How To Use This Site

How To Use This Site

This blog was updated on a daily basis for about two years, with those daily entries ceasing on December 31, 2013. The blog is still active, however, and we hope that people stopping in, who find something lacking, will add to the daily entries.

The blog still receives new posts as well, but now it receives them on items of Wyoming history. That has always been a feature of the blog, but Wyoming's history is rich and there are many items that are not fully covered here, if covered at all. Over time, we hope to remedy that.

You can obtain an entire month's listings by hitting on the appropriate month below, or an individual day by hitting on that calendar date.

We hope you enjoy this site.

Wednesday, January 2, 2013

January 2

1892  Leon C. Goodrich, an architect who worked on the designs of a lot of Natrona County buildings, was born in Fort Collins, Colorado.

1893  John E. Osborne took office as Governor.

1897. Irate woman "horse whips" editor of Evanston newspaper, but about what, unfortunately, I don't know. Attribution:  Wyoming State Historical Society.

1899 DeForest Richards took office as Governor.

1905  Bryant B. Brooks took office as Governor.

1911 Joseph M. Carey took office as Governor.

1917   The Local News: The Casper Record for January 2, 1917

But, the Casper paper didn't feature Mexico at all.

Indeed, I'd be disinclined to put this one up, given the stories that I've been following, but for the fact that by only putting up the Cheyenne papers that covered the story in Mexico extensively I'm giving a false impression.  In Central Wyoming, when you picked up your local paper (there were two) you might not be reading about such events at all.

Residents of Natrona County Wyoming, on this day, were reading about a railroad disaster near Thermopolis. That spot, by the way, is still bad and there's been a train wreck there within the last couple of years.

Like residents of Cheyenne, they also were reading about the weird gubernatorial spot in Arizona.  Long term residents of Wyoming would recall, however, that Wyoming had a similar episode about 20 years prior to this one.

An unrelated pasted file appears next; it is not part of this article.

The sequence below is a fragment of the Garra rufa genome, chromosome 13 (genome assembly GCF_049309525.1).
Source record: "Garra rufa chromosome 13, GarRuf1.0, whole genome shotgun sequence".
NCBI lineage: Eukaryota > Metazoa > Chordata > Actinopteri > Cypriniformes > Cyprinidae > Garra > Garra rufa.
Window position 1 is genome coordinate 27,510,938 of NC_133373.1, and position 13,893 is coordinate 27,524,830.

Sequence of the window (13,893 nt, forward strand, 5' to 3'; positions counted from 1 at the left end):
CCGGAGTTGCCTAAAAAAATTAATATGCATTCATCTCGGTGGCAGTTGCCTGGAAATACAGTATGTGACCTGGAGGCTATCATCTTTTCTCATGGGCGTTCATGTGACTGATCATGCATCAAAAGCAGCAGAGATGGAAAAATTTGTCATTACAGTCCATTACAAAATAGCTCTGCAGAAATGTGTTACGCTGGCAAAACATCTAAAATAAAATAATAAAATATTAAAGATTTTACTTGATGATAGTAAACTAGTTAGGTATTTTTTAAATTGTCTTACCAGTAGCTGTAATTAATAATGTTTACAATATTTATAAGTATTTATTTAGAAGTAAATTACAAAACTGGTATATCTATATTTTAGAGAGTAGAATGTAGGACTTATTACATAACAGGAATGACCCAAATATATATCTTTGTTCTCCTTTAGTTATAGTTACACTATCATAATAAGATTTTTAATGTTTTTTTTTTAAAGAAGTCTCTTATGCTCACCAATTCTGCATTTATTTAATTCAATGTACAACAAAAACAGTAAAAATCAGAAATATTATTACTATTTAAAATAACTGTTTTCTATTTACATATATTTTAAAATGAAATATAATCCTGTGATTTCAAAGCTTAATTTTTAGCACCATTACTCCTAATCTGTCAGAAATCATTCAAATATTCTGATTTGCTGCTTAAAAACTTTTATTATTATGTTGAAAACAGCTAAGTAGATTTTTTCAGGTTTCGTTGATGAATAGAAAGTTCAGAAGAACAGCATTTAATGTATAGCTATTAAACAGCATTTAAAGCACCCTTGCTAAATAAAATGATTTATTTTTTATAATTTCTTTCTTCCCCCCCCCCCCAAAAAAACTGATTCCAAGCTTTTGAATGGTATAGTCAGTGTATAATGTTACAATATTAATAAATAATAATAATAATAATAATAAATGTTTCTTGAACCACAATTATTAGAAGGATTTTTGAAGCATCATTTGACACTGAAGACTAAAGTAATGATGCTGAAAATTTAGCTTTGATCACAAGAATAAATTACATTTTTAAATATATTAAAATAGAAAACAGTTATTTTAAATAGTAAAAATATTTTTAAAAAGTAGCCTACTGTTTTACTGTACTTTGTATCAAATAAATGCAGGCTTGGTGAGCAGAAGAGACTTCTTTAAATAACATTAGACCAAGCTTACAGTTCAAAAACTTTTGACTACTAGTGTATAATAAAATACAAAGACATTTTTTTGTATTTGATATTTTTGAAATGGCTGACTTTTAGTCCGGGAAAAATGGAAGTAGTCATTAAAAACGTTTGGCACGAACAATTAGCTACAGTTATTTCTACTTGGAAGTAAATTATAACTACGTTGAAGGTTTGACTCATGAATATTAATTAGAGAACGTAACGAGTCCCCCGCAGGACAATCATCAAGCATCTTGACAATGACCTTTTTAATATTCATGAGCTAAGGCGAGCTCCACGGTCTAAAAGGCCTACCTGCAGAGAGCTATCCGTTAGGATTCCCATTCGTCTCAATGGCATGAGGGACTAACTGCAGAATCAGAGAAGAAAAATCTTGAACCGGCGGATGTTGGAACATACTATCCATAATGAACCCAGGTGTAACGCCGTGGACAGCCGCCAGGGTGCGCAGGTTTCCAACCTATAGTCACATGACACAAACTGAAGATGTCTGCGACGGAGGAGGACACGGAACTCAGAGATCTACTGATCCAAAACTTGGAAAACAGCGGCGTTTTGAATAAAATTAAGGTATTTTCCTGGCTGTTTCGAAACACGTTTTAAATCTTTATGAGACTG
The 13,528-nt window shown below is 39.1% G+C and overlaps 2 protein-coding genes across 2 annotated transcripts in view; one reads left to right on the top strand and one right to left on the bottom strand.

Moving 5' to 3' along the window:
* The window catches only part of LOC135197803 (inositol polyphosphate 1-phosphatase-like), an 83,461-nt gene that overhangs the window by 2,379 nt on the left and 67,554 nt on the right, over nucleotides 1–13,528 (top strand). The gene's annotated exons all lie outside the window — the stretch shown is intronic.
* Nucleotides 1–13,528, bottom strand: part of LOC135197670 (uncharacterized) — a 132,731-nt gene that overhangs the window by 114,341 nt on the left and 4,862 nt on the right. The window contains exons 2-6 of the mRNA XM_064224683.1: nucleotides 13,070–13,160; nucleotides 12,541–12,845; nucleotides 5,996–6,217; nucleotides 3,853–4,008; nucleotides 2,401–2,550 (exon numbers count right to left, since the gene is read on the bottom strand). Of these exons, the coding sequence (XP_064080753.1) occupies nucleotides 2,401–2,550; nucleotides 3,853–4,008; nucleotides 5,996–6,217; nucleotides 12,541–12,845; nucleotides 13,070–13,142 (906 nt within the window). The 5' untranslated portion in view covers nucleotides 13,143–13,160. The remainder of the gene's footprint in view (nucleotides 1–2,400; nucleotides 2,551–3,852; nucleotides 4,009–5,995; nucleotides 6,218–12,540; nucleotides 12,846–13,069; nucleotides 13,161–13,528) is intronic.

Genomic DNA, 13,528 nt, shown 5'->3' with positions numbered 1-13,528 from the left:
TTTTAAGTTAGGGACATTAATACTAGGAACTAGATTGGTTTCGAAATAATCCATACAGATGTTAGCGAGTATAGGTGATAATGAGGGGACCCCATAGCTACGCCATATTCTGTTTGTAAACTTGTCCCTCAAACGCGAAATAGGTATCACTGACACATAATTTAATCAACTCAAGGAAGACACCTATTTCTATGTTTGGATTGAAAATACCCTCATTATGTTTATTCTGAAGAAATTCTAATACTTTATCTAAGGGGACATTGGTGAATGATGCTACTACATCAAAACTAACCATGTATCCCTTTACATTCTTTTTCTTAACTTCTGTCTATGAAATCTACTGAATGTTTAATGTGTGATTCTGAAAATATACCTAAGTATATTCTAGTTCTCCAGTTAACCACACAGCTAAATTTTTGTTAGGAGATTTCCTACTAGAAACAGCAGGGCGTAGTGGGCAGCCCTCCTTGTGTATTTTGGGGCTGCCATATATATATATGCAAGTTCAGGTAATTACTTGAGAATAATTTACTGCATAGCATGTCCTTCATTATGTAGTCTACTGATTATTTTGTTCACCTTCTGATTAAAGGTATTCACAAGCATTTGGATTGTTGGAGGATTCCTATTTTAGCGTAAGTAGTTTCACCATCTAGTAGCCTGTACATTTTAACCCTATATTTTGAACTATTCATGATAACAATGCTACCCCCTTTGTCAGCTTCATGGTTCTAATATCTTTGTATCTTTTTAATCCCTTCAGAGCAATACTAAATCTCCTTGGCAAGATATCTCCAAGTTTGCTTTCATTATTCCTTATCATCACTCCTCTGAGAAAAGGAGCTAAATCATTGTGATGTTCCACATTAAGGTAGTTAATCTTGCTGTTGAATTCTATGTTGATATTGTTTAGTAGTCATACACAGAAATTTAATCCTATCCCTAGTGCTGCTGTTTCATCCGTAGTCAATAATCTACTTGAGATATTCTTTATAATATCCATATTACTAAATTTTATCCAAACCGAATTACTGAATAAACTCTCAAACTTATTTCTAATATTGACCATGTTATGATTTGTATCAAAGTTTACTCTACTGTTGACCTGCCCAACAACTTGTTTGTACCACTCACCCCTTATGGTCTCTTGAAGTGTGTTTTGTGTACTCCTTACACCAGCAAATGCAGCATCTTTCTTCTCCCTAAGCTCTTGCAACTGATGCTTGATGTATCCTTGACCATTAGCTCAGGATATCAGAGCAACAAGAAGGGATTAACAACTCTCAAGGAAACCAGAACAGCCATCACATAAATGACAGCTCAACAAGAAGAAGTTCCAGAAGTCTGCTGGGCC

And there were the cheery economic articles, common to Wyoming papers of this era.
The Local News: They Cheyenne Leader for January 2, 1917
The Leader was less dramatic on its news on Mexico, just noting that Mexico might be getting a "sharp warning" from the US, given the directions that negotiations were heading.

In other news, labor laws were being debated and the Sheridan police force was locked up in an empty freight car.  That's embarrassing.

John Osborne, returned to Rawlins, was being vetted, apparently, for a VP position in 1920, showing that premature electioneering is not a new thing.
The local news, January 2, 1917: The Wyoming Tribune
Well, the holidays were over and back to work.

What did the papers have to say to Wyomingites on this day, that blury, hopeful to many, burdensome to some, first real work day of a new year?

We'll start with Cheyenne.

The Carey owned Tribune, after reminding its subscribers and advertiser to pay up all week, was starting the year off with a bolstering inspirational message at the top of its paper.

And the depressing news that it looked like things were breaking down in our negotiations with Mexico in Atlantic City.

1923  Secretary Hall, Secretary of the Interior, resigns due to the Teapot Dome Scandal.

1930  First commercial radio station in Wyoming begins operation.  KDFN later became KTWO and is still in operation.

1933 Leslie A. Miller took office as Governor.

1939  Nels H. Smith took office as Governor.

1949  Beginning of the Great Blizzard that struck the Northern Plains this yearIn Wyoming, the storm started on this date and lasted until February 20.  Snowfall in some areas measured up to 30".  The storm halted all inter town transport of all kinds within the state within 24 hours.  Seventeen people died as a result of the storm.  55,000 head of cattle and 105,000 head of sheep were lost.

1954     The film "The Caine Mutiny" premieres in New York.

1961  Jack R. Gage took office as Governor.

1967  Stanley K. Hathaway took office as Governor.

1974     Richard Nixon signed legislation requiring states to limit highway speeds to 55 mph.  The law was very unpopular in Wyoming..

1995  Jim Geringer took office as Governor.

2008     Oil prices reach $100 a barrel for the first time.

Elsewhere:   1905 Japanese Gen. Nogi received from Russian Gen. Stoessel at 9 o'clock P.M. a letter formally offering to surrender, ending the Russo-Japanese War, and sealing a humiliating event for Russia, but also creating lessons for the Japanese that they would follow to their detriment in the future.

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